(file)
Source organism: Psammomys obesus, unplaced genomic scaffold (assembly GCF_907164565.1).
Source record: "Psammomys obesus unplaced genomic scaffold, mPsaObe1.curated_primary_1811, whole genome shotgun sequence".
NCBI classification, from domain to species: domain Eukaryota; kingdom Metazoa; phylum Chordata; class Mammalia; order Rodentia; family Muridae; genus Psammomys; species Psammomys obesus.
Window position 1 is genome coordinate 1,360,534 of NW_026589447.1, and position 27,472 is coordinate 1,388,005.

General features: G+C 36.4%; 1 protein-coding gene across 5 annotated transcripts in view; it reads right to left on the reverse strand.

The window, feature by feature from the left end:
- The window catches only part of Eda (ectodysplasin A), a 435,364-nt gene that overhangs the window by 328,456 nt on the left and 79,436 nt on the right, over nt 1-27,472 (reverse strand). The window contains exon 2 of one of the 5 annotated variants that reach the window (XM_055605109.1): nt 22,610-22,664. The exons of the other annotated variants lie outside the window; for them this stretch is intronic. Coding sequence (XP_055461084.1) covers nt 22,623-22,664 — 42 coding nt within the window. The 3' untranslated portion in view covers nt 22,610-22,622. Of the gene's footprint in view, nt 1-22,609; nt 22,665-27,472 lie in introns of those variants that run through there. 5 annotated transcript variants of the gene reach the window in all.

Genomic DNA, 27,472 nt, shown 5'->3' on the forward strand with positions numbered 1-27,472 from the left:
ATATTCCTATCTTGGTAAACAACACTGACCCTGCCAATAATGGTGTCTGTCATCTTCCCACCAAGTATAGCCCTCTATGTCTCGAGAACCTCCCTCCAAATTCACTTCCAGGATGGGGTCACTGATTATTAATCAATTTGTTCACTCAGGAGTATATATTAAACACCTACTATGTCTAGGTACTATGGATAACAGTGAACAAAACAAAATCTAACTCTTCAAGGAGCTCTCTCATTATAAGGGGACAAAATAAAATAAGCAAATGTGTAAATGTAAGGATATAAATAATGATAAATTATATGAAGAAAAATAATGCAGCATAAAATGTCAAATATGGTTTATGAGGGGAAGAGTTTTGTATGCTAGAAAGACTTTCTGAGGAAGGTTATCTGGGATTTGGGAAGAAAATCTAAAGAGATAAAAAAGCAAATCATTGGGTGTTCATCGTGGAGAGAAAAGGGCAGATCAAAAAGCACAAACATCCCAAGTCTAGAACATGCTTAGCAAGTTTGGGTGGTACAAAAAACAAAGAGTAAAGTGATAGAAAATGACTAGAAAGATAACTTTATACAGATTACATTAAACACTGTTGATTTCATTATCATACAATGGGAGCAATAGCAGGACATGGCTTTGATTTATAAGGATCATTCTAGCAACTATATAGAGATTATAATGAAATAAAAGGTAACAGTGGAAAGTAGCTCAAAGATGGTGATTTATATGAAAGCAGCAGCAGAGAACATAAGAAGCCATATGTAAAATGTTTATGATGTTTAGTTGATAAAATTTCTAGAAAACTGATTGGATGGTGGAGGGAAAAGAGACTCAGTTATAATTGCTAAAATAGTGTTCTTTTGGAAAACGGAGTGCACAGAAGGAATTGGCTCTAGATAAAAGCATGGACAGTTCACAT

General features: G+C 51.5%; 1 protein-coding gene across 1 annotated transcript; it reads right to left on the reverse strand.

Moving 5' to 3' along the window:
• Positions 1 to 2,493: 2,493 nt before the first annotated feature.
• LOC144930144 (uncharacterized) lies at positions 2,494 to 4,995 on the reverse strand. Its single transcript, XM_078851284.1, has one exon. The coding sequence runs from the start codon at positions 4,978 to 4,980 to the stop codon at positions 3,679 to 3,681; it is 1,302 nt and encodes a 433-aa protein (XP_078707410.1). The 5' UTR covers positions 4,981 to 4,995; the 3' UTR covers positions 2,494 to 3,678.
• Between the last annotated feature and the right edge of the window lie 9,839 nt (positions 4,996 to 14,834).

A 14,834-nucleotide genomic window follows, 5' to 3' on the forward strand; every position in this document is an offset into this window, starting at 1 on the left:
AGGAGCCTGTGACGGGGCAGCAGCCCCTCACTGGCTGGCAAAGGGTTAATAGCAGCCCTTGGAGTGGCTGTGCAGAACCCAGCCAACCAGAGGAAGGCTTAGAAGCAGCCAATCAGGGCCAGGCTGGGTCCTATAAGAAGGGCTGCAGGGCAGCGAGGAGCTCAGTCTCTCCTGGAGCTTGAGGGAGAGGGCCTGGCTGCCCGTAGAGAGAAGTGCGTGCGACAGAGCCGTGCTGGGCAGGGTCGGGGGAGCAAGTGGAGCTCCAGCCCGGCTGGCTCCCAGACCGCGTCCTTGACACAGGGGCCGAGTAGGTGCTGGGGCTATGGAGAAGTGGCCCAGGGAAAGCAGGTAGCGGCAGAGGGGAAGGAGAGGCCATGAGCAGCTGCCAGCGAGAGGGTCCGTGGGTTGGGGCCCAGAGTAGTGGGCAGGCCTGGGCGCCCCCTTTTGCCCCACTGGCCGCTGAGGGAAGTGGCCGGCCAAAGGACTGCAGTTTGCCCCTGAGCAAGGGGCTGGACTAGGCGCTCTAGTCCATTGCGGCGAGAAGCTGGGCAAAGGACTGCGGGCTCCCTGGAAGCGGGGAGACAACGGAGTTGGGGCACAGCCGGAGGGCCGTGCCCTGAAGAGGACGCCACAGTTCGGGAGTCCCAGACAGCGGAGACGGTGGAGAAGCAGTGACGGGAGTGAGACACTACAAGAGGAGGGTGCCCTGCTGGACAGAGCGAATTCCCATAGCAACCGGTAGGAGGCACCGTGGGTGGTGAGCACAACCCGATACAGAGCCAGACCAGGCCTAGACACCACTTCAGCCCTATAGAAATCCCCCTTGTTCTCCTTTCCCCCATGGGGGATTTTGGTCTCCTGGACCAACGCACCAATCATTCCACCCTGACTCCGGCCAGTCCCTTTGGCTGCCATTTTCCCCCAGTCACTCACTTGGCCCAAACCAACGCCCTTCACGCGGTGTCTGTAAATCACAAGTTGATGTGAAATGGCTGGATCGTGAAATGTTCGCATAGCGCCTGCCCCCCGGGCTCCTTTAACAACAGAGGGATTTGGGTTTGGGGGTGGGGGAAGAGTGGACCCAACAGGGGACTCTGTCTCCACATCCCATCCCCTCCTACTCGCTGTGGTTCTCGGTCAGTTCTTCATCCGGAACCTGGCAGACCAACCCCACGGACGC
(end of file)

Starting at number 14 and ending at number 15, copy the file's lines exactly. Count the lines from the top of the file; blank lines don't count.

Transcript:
• Between the last annotated feature and the right edge of the window lie 9,839 nt (positions 4,996 to 14,834).

A 14,834-nucleotide genomic window follows, 5' to 3' on the forward strand; every position in this document is an offset into this window, starting at 1 on the left: